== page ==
Mosel Wine Germany
Learn about Mosel wine, common tasting notes, where the region is and more ...
Following the Mosel River as it slithers and weaves dramatically through the Eifel Mountains in Germany’s far west, the Mosel wine region is considered by many as the source of the world’s finest and longest-lived Rieslings.
Mosel’s unique and unsurpassed combination of geography, geology and climate all combine together to make this true. Many of the Mosel’s best vineyard sites are on the steep south or southwest facing slopes, where vines receive up to ten times more sunlight, a very desirable condition in this cold climate region. Given how many twists and turns the Mosel River makes, it is not had to find a vineyard with this exposure. In fact, the Mosel’s breathtakingly steep slopes of rocky, slate-based soils straddle the riverbanks along its entire length. These rocky slate soils, as well as the river, retain and reflect heat back to the vineyards, a phenomenon that aids in the complete ripening of its grapes.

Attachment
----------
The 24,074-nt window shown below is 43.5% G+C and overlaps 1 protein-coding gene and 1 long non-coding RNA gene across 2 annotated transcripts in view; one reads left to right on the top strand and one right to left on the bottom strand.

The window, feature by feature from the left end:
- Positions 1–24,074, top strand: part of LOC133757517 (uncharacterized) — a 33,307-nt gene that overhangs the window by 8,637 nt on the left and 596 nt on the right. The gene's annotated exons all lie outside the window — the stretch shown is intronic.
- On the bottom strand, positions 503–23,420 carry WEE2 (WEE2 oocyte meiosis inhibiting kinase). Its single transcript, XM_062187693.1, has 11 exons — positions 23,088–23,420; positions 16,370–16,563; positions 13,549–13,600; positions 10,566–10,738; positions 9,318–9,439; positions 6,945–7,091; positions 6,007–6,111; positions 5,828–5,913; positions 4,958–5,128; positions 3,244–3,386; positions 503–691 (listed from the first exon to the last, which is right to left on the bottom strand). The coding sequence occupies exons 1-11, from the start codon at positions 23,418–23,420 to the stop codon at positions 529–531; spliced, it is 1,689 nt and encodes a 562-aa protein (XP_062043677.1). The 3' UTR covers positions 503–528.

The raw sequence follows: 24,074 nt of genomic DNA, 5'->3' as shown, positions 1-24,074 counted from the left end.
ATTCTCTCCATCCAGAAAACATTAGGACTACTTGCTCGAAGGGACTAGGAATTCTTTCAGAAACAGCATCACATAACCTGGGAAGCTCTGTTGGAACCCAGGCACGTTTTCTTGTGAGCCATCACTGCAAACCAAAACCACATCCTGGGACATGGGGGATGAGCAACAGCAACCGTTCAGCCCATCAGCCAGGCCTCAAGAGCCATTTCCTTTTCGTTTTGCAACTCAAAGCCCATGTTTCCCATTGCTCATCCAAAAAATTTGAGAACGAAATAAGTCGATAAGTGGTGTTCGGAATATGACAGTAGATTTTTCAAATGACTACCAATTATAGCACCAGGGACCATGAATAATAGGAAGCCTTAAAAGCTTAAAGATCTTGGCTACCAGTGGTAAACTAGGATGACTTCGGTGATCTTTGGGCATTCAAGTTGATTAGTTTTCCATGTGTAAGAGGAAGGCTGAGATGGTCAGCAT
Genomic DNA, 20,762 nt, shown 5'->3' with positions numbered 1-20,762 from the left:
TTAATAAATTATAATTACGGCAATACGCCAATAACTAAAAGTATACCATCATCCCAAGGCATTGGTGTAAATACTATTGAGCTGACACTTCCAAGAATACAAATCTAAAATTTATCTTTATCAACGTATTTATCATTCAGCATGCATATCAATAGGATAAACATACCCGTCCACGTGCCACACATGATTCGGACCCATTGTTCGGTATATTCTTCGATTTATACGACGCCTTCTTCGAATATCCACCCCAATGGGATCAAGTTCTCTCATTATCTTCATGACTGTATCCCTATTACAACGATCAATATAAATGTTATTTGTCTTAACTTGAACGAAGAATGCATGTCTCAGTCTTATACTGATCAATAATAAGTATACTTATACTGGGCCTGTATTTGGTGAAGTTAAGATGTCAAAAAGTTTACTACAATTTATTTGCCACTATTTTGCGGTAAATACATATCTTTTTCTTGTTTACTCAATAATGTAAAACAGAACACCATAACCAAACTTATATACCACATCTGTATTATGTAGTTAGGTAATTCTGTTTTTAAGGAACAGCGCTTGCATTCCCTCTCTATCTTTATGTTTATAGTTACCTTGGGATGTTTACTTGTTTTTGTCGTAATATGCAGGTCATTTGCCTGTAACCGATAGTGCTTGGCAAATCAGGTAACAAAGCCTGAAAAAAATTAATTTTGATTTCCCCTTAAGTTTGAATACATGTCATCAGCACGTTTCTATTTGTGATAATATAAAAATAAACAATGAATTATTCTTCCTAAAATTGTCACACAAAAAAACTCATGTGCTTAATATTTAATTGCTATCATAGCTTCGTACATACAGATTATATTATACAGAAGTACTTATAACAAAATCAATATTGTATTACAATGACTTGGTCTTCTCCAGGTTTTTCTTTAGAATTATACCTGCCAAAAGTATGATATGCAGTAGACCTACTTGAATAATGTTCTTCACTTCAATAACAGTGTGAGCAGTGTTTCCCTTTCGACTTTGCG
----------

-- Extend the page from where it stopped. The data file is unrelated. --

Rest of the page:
Riesling is by far the most important and prestigious grape of the Mosel, grown on approximately 60% of the region’s vineyard land—typically on the desirable sites that provide the best combination of sunlight, soil type and altitude. The best Mosel Rieslings—dry or sweet—express marked acidity, low alcohol, great purity and intensity with aromas and flavors of wet slate, citrus and stone fruit. With age, the wine’s color will become more golden and pleasing aromas of honey, dried apricot and sometimes petrol develop.
Schmitt Sohne Ockfener Bockstein Riesling Kabinett 1996Riesling from Mosel, Germany
J.J. Prum Wehlener Sonnenuhr Riesling Spatlese 1996Riesling from Mosel, Germany